Print out the confusion matrix and overall accuracy of your classifier for the testing data.

In [21]:
# Your code goes here


#### On Novel Classes

5 new articles have been provided in string format below. The code to create a sparse representation of these articles has also been provided. Take a moment to skim through the articles.

Run the code below, saving the sparse matrix representation of these 5 articles into new_data.

In [5]:
# Make sure you have scikit-learn installed.
from sklearn.feature_extraction.text import CountVectorizer

articles = []
for f in [sp0, sp1, sp2, sp3, sp4]:
text = f.replace('\n', ' ')
articles.append(text)
vrizer = CountVectorizer(vocabulary=vocabulary)
new_data = vrizer.fit_transform(articles)


(1) Run the classifier from step (1) to predict the classes of the articles in new_data. Print out the class predictions.

What classes to you think these 5 articles should belong to, based on your own judgement of their content? Can your classifer make an appropriate class prediction for these 5 articles? Analyse the reason for your answers in your report.

In [ ]:
# Your code goes here


(2) Introduce a new class, sport, to your dataset. The class should contain the 5 articles as above. Add this to your data using the command below. Your new data contains 805 articles, 800 from the original dataset and 5 from the new_data, belonging to 5 classes: 200 articles from each of the first 4 classes and 5 articles from the 5th class.

Randomly split the new data into a training set containing 100 articles each from 'earn', 'crude', 'trade', and 'interest', and then only 3 articles from 'sport' (you should be able to use the sample_indices function given at the start). Reserve the remaining articles for testing. Test the performance of the new 3-NN classifier.

Print the confusion matrix and classification accuracy for the testing data.

In [29]:
data_augmented = scipy.sparse.vstack((data, new_data))
labels_augmented = ... # your code goes here


(3) Repeat the above process 6 times, repeating the random train-test split. For each of the 5 classes, print out its averaged testing accuracy. Comment on your classifier's performance in your report. What are the consequences of having no training data and limited training data for the 'sports' class?

(4) Self-learn the concepts of zero-shot learning and few-shot learning. In your report, link these concepts to the experiments you've just performed. Is your model performing zero- or few-shot learning? Explain your reasoning.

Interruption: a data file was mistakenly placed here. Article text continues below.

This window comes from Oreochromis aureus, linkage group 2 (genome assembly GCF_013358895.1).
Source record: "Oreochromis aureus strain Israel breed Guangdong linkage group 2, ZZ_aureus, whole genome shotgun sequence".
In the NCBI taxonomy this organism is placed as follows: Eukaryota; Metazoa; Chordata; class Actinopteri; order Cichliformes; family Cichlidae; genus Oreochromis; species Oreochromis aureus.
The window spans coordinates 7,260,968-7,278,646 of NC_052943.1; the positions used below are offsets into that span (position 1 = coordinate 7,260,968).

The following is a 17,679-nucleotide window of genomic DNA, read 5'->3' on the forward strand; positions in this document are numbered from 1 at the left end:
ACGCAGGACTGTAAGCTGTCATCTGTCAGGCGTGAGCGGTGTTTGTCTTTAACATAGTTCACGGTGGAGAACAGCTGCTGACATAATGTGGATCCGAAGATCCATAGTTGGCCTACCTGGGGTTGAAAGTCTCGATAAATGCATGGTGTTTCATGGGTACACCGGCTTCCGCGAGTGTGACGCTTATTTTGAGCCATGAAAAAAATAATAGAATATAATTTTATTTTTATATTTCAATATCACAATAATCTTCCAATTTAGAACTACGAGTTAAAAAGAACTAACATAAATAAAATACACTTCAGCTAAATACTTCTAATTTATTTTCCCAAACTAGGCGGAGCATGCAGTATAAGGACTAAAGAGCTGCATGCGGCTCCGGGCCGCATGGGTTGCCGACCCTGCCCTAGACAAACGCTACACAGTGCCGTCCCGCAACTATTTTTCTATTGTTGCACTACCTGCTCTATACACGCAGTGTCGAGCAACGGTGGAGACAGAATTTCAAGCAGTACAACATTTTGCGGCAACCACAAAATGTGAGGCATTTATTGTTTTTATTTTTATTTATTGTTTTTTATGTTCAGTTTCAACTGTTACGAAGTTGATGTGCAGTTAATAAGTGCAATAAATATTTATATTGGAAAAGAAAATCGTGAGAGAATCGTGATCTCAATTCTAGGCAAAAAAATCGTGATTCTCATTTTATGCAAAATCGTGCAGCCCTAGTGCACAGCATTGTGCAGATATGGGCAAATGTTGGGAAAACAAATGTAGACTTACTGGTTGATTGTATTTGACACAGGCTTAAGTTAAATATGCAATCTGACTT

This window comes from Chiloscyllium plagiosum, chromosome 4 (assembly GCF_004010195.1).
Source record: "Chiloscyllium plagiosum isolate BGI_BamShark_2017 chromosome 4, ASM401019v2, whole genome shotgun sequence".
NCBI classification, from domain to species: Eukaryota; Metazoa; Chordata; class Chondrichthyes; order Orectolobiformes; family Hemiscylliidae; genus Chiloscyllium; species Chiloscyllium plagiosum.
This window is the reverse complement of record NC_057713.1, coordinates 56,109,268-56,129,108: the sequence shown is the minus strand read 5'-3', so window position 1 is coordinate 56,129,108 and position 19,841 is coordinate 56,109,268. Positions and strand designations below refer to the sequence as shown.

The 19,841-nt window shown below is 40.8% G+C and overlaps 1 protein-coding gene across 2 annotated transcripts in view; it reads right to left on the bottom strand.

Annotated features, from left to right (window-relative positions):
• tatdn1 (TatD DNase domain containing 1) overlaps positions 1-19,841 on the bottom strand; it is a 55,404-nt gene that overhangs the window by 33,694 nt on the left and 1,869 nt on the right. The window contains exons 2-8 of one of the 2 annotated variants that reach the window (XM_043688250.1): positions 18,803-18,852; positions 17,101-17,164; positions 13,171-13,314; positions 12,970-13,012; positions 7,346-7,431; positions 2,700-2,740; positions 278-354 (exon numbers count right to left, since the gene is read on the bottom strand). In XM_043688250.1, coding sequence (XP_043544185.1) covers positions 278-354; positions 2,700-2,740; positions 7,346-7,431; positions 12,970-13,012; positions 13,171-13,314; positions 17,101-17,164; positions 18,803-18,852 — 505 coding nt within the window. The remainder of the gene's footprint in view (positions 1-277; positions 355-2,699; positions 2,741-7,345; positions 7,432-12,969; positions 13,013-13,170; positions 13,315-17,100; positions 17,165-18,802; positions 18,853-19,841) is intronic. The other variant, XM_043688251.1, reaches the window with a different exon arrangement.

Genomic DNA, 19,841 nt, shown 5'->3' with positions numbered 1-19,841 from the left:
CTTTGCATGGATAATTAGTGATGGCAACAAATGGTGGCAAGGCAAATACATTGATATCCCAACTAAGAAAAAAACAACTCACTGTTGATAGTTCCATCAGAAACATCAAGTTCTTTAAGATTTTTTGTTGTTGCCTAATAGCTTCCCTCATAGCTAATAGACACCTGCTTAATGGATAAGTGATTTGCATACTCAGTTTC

## 5. Result Analysis (4 Marks in Total)

### Analysis 1 (2 Marks, Normal)

Choose a training-testing trial in Experiment 2 for $k=1$. Observe the testing error of this 1-NN, and estimate the interval where its true error lies with 90% probability. Explain in your report how you compute it.

In [8]:
# You may write your calculations in LateX or in code here


### Analysis 2 (2 Marks, Normal)

The following function Get_p_value() is provided to obtain $p$ according to ${z}_{p}$. Use this function to perform Analysis 2.

In [34]:
# run this cell first

def Get_p_value(zp):
return round(1 - scipy.stats.norm.sf(abs(zp))*2,2)

In [35]:
# Use this cell to compare the output value of function Get_p_value with
# the table provided in your lecture notes (e.g., Slide 12, Chapter3C.pdf)

print('zp = 0.67, p = ', Get_p_value(0.67))
print('zp = 1, p = ', Get_p_value(1))
print('zp = 1.64, p = ', Get_p_value(1.64))
print('zp = 2.58, p = ', Get_p_value(2.58))
print()

# you can alert the input zp value and re-run this cell to help you to calculate the corresponding p.
print('p = ', Get_p_value(0.43))

# you can change 0.43 to any zp value you obtained.

zp = 0.67, p =  0.5
zp = 1, p =  0.68
zp = 1.64, p =  0.9
zp = 2.58, p =  0.99

p =  0.33


Choose a training-testing trial in Experiment 2 for k=45. Observe the testing error of this 45-NN. Compare it with the 1-NN in Analysis 1. Which one has higher testing sample error? Estimate the probability that it also has higher true error. Explain your answer and how you compute it in the report.

## 6. Hyperparameter Selection (4 Marks, Normal)

Use your k-NN function with cosine distance. Design an appropriate and complete machine learning experiment, which should include the training, hyper-parameter selection and evaluation stages. In this case, your hyperparameter will be $k$. You can choose from the random subsampling, k-fold CV and LOO approaches for hyperparameter selection. In order to get 4 marks, you should implement this from scrach without using readily implemented data-split functions provided in existing libraries. If you decide to use existing implementation on data splitting, model selection and/or evaluation, you can get at most 2 marks.

Explain in the report your strategy for splitting the data, and the design of your chosen hyperparameter selection method. Present your results and chosen value of $k$. Why is it important to split the data into train, test, and validation sets in machine learning experiments?